Who deserves to participate in local democracy? A wide body of research shows that property owners are deeply overrepresented in local political proceedings, especially those related to housing and land use. We know little, however, about whether such inequities conflict with the public’s norms of democratic equality. This article explores perceptions of democratic inclusion in local housing politics, and whether these views can be altered with more information about political inequalities. Using survey data from 13,619 respondents across 57 cities, we find that: (1) members of the public prefer to hear from homeowners and longtime residents in political proceedings; and (2) disseminating information about local participatory inequalities increases the likelihood of the public wanting to hear from a renter, albeit by a substantively small amount. These results show that public persuasion may not be the most fruitful avenue for reforming these inequitable local political institutions.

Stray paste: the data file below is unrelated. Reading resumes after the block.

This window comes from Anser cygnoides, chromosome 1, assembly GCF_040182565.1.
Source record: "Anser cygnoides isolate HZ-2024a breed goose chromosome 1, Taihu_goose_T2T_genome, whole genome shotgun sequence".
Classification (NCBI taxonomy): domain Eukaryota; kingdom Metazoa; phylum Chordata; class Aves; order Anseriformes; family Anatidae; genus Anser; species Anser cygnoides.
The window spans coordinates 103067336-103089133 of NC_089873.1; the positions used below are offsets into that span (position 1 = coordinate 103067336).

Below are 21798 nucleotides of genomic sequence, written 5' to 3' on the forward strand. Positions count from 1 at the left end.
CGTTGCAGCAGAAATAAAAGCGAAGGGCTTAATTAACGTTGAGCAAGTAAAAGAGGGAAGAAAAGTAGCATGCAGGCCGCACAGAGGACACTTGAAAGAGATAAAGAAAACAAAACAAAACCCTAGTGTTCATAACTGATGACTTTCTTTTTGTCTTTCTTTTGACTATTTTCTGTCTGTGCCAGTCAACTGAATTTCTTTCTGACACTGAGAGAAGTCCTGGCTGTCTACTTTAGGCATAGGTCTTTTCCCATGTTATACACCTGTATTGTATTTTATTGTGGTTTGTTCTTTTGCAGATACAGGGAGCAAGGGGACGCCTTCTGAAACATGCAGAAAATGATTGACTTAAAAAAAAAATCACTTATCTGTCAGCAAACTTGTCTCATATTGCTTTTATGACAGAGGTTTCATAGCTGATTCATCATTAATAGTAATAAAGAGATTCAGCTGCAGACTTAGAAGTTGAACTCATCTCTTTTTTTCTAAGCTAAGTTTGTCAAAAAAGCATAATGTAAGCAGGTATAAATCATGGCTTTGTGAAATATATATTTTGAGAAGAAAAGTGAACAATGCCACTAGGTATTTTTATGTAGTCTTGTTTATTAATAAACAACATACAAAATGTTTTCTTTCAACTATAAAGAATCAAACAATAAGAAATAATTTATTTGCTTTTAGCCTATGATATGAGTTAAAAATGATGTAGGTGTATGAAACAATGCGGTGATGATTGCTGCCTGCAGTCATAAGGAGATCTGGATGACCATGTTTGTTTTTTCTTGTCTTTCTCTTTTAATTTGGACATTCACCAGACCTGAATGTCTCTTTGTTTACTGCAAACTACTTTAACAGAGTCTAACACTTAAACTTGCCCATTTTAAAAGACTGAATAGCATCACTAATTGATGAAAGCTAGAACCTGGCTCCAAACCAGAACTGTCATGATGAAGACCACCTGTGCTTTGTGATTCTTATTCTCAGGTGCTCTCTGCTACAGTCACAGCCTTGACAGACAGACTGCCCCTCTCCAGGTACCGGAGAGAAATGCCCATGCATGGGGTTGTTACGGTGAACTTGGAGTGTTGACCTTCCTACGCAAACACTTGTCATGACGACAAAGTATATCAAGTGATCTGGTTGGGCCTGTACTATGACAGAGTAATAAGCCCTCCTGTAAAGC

de Benedictis-Kessner, Justin, Katherine Levine Einstein, and Maxwell Palmer. "Who Should Make Decisions? Public Perceptions of Democratic Inclusion in Housing Policy." HKS Faculty Research Working Paper Series RWP23-016, June 2023.